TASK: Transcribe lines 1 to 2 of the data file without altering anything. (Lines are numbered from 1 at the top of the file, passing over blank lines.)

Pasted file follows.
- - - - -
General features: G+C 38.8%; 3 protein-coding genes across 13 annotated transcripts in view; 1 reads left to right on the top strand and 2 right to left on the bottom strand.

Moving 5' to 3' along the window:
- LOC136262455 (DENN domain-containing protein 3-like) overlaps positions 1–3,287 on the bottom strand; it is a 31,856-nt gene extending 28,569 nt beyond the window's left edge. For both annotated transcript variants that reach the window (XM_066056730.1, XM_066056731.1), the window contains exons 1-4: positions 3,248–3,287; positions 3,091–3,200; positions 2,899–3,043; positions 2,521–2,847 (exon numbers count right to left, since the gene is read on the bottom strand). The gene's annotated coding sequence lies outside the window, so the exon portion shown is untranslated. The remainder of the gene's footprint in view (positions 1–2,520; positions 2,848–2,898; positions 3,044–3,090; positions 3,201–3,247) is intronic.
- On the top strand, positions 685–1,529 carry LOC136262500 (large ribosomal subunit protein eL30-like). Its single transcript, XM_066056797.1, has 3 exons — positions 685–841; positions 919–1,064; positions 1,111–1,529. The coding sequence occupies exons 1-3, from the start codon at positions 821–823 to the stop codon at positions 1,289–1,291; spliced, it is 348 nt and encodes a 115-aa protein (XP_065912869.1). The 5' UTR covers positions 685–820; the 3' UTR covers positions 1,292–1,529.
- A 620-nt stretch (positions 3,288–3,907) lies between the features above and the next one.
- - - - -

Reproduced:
General features: G+C 38.8%; 3 protein-coding genes across 13 annotated transcripts in view; 1 reads left to right on the top strand and 2 right to left on the bottom strand.

Moving 5' to 3' along the window: